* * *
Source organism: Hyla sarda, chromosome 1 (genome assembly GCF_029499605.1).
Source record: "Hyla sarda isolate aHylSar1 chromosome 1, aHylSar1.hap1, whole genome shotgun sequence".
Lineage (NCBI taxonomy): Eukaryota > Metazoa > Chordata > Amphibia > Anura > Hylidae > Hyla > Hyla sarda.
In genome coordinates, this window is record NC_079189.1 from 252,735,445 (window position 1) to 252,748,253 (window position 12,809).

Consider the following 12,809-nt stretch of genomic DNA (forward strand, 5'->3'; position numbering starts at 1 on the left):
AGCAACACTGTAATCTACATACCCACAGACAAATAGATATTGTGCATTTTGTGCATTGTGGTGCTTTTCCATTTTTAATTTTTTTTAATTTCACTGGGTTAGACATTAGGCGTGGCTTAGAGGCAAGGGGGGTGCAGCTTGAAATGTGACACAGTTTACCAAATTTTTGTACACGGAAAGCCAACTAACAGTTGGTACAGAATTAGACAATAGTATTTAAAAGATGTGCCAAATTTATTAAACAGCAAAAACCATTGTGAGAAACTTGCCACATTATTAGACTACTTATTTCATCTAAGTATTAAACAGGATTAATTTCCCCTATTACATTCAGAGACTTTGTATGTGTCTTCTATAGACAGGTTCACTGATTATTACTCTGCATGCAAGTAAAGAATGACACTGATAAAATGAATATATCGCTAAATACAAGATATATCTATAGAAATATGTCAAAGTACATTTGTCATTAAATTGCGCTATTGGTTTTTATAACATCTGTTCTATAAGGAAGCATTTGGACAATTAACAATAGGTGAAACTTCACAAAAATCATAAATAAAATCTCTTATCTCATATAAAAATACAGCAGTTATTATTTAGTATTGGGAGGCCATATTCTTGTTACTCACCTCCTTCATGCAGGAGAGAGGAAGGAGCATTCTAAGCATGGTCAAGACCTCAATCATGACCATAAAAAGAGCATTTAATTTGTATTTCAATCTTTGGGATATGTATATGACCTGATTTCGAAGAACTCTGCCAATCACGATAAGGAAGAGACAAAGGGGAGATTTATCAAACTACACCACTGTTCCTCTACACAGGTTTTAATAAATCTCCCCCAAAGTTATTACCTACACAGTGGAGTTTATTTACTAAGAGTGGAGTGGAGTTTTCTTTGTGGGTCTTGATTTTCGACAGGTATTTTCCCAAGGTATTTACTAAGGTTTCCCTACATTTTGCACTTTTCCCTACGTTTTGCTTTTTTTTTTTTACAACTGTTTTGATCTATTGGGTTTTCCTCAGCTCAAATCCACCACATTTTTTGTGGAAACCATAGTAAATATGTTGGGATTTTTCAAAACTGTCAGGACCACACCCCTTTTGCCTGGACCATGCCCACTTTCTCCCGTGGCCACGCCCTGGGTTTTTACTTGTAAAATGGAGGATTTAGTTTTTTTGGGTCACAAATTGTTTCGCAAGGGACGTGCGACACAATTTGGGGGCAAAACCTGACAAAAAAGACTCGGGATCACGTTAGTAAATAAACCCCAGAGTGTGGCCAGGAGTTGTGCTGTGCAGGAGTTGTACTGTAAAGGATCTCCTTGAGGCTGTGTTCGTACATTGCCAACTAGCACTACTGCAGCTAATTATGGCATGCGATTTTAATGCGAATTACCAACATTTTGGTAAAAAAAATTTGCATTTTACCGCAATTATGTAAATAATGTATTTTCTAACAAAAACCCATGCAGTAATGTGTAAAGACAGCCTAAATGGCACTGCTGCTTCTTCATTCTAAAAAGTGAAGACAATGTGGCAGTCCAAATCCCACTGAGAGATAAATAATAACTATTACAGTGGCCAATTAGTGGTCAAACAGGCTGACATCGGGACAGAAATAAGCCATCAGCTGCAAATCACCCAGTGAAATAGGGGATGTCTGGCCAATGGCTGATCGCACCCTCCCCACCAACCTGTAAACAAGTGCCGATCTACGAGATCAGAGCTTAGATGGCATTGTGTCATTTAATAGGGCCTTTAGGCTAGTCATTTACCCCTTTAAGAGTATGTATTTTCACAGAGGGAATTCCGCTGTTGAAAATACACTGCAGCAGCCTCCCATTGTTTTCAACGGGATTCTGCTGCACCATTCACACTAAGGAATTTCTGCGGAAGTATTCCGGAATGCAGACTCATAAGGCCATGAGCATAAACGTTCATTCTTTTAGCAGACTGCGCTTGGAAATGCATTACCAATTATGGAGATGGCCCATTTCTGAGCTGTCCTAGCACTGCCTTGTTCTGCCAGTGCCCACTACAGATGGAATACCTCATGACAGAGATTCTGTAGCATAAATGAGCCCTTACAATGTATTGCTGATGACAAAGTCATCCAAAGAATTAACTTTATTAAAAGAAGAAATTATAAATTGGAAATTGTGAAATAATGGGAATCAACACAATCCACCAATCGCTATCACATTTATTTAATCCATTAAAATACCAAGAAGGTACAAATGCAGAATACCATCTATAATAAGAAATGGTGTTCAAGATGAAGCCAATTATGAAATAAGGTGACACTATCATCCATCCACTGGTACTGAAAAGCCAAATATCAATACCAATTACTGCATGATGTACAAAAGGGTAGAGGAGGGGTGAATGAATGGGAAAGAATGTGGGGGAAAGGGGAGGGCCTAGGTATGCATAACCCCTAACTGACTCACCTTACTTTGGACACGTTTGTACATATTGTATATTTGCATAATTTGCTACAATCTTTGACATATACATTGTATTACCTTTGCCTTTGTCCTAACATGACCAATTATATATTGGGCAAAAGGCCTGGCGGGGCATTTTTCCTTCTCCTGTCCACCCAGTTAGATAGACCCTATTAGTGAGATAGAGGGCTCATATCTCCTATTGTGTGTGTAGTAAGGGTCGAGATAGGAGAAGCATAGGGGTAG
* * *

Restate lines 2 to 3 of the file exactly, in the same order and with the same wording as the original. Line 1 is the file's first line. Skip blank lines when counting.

Source record: "Hyla sarda isolate aHylSar1 chromosome 1, aHylSar1.hap1, whole genome shotgun sequence".
Lineage (NCBI taxonomy): Eukaryota > Metazoa > Chordata > Amphibia > Anura > Hylidae > Hyla > Hyla sarda.